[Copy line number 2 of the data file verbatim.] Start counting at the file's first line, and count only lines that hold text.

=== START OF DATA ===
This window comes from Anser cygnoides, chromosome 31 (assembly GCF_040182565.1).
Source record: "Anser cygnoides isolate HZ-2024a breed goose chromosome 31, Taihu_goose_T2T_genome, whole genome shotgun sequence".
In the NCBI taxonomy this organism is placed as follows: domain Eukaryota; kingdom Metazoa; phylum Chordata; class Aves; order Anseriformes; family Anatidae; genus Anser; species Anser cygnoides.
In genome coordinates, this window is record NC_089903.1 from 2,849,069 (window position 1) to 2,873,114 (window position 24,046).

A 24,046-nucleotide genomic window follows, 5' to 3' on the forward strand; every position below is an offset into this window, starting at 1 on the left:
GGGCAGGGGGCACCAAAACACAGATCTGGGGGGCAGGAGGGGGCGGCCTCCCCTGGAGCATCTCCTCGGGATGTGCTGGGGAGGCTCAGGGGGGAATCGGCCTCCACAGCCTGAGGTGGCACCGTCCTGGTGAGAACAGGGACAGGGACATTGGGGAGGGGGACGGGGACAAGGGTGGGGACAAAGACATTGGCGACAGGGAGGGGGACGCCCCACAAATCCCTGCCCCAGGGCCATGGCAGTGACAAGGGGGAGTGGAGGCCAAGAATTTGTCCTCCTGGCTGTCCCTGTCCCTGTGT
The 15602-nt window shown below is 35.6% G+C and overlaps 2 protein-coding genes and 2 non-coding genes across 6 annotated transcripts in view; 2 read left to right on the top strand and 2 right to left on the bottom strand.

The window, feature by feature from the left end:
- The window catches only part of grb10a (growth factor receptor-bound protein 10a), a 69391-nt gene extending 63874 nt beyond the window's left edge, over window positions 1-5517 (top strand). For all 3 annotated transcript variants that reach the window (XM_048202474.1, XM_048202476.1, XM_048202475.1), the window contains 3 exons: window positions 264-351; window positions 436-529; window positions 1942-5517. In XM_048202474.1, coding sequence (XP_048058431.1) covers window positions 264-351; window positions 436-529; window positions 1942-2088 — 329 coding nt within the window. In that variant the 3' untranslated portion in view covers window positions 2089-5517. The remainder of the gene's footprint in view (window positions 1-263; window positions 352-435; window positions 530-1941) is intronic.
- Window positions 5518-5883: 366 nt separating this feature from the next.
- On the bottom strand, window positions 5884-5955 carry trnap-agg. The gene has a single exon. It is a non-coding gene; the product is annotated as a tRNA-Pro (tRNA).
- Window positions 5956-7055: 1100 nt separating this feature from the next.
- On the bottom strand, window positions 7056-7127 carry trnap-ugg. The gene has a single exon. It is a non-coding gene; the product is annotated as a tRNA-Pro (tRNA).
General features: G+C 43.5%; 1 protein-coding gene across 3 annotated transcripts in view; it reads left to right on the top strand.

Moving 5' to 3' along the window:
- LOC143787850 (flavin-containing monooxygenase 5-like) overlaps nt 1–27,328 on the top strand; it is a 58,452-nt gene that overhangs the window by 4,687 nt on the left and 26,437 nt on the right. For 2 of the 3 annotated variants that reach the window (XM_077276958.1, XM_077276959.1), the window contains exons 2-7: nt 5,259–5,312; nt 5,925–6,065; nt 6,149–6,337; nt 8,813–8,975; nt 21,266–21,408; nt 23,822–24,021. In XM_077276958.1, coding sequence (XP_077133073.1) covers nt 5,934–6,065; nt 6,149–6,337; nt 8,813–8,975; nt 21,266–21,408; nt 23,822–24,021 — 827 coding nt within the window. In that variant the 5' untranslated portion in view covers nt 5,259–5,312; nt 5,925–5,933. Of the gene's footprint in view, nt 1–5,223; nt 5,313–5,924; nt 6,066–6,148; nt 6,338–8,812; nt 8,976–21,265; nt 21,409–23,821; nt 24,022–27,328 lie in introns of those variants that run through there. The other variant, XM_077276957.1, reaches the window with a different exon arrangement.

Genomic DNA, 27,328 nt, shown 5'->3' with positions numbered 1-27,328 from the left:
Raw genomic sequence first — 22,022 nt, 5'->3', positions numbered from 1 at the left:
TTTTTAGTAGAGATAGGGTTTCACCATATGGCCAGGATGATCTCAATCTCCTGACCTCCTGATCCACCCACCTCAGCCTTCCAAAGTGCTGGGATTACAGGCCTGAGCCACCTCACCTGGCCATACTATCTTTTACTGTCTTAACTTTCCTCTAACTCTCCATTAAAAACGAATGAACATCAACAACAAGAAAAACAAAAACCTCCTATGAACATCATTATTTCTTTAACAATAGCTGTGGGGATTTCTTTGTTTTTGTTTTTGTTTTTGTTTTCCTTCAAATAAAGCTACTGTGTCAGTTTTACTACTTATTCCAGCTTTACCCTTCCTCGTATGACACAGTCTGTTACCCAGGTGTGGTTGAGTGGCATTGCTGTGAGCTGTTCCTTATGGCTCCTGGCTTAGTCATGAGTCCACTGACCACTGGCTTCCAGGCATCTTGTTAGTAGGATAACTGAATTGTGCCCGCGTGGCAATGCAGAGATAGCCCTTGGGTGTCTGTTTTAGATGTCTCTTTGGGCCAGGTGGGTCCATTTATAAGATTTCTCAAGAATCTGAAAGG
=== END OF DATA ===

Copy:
Source record: "Anser cygnoides isolate HZ-2024a breed goose chromosome 31, Taihu_goose_T2T_genome, whole genome shotgun sequence".